Her willingness to try new things, to get on a bus, to pack last minute, to buy a visa upon arrival; these are feats of spontaneity she never would have considered even three months ago. She will ride a bike through mud roads, without directions, a map, or a clear destination. She will spend days doing nothing and then regret the loss of those days in the insanity that she will encounter tubing in Vang Vieng.
As I watch the girl cart her luggage outside the Phnom Penh International Airport, I imagine what the expression on her face will be when she sees the “VIP double sleeper bed” that is supposed to take her from the south to the north of Laos. She will not be able to lie flat in this bed and she will realize within a few seconds that this bed is not just for her—one of those new friends she’s made will be her bunkmate, and she will be surprised at how the friend will still love her after being elbow-stabbed in the ribs for fifteen hours straight. The girl will be surprised at how much she misses Phnom Penh when she leaves it for the first time. She will be surprised to miss Khmer food. And she will be surprised again and again about the way friends and strangers alike open up to her, accept her, and invite her on their journeys.

The girl at the airport sees her friend, who an arrives an hour late—only adding to her ever increasing anxiety—in a taxi, the vehicle that will take her into Phnom Penh for the first time. Can the girl wrap her head around the fact that she is in Cambodia, and here to stay? She gets into the cab and she sees her first Wooosssshhhhes and Zoooooomsssss of this fast-paced city. Everything is tinted behind the car window, and nothing seems real to her.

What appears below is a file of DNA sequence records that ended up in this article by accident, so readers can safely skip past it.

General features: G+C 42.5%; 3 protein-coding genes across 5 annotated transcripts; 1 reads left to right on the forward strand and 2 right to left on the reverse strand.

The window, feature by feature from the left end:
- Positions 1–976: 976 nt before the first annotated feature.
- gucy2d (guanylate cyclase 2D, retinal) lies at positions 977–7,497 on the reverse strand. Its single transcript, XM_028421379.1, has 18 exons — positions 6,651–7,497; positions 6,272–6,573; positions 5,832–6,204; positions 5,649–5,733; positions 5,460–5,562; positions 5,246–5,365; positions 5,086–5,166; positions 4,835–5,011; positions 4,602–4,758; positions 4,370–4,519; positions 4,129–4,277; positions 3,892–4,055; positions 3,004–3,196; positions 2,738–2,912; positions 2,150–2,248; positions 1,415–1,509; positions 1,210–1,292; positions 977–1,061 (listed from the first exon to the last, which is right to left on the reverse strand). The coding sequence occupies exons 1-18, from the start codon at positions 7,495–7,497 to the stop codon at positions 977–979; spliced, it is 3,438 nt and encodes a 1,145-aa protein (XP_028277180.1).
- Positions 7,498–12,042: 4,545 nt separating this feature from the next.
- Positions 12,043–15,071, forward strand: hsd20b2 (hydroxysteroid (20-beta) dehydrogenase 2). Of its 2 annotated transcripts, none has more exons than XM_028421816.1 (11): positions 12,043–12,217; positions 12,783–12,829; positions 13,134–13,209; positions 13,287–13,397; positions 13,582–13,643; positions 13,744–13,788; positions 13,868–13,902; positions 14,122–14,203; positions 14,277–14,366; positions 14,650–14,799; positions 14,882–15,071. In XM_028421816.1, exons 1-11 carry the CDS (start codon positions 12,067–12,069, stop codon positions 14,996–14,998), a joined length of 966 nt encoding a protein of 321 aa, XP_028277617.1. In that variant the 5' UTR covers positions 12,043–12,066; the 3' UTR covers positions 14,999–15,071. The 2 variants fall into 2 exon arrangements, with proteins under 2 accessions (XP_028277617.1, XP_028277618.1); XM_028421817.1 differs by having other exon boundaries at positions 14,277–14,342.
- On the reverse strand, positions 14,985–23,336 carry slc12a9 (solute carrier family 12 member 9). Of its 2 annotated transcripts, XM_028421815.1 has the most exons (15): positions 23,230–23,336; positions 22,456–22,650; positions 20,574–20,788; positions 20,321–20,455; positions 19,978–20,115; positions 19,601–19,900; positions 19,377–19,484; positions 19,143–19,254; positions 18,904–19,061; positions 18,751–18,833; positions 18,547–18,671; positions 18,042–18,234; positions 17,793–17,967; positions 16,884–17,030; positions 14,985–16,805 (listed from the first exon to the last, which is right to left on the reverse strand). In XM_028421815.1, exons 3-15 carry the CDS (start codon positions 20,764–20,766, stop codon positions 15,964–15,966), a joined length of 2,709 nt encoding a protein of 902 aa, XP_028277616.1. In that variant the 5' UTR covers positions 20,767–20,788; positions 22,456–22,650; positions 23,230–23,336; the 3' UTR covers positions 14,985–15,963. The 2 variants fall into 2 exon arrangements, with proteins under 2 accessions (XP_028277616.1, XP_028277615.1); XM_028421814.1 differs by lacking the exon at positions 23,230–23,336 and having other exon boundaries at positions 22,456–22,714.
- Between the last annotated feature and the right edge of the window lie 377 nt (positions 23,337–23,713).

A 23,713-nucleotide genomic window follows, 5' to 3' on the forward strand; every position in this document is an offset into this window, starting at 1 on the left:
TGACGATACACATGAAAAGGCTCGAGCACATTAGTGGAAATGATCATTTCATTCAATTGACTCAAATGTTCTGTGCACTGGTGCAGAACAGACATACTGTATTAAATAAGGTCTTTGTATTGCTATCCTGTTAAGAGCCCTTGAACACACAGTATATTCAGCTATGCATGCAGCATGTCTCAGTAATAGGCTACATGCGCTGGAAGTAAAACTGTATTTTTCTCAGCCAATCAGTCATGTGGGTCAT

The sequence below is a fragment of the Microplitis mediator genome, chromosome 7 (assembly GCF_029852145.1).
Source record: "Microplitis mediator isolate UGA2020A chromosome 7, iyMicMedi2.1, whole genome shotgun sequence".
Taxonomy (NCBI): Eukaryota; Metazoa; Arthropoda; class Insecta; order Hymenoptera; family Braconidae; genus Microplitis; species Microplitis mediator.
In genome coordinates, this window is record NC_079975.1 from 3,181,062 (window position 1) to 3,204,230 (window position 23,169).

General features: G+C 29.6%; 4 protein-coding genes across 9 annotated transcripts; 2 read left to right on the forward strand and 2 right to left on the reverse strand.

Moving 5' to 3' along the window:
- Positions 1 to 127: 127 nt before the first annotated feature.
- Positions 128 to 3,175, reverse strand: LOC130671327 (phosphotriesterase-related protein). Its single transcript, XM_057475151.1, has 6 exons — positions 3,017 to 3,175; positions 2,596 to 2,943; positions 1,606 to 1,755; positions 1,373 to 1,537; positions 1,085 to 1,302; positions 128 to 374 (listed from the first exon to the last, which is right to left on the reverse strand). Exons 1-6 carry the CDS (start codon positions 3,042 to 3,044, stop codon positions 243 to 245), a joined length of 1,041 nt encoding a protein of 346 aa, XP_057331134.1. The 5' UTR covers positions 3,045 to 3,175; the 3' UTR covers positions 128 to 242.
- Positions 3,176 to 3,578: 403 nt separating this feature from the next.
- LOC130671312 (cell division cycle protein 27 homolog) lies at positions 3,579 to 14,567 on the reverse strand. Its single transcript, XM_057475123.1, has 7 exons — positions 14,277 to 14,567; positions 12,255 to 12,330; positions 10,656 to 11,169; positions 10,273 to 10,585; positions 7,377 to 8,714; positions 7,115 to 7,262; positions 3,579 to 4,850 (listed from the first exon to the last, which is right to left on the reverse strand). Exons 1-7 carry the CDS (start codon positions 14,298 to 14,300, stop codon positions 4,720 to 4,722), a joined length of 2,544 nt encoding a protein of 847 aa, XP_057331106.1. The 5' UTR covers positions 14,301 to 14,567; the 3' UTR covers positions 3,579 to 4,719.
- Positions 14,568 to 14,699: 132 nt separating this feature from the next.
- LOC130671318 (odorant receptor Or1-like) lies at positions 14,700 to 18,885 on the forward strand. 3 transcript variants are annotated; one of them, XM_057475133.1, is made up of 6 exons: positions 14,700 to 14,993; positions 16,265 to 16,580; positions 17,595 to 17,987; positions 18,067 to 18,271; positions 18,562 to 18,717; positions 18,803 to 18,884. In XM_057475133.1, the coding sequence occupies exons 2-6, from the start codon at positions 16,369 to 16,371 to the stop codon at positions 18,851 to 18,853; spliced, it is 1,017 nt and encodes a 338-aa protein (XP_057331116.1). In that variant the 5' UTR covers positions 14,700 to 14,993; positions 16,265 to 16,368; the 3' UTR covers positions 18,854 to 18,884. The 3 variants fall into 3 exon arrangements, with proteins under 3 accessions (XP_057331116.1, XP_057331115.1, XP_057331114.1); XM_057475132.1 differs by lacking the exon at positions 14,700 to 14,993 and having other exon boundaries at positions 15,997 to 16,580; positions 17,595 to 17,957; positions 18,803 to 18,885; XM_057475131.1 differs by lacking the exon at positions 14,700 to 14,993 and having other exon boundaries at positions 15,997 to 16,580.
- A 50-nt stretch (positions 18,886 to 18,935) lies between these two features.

Should I tell the girl what she will one day see? She cannot believe what she is observing today, and it is only the busy city from behind a car window. Would she believe what else this country has to offer her? She will wade through the grit of a city in development in the same country that she will visit an ancient wonder of the world. It will be confusingly cohesive, this country of contradictions. But I can’t tell her that now; she would not believe the way she will feel as she stares into the sun rising behind Angkor Wat. It would not seem possible to know that much beauty. To see something older than the nation she comes from. To witness a thing older than the idea of a nation; this seems to be unreal. To share a homeland with a wonder like that. She thinks she has seen wonders, she thinks she knows something of the world. How quickly she will realize what I now know—she and I, we know nothing.

The girl from the airport is scared. She is alone as she makes her way to BKK3 that first day. She could not have predicted all the sights, sounds, tastes, and (especially) smells that Cambodia offers her, all in one instant, as she descends from the plane. It is all too much and, for the first time in her short life, she knows what it is to be truly alone. This feeling, if I could only tell her!, this feeling will not last. The warmth of the expat community and of the Khmer people and culture allows no one living here to feel completely alone—the arms of this city will open to her and wrap her inside their happy, bustling, if often disorientating, embrace. And her arms will open to this place in a way the girl never thought possible. In just four months she and I see find ourselves in a Cambodia state of mind, without worry, in a constant state of wonder, happiness, and without fear of the unknown. The girl did not know it then, but she will, and soon.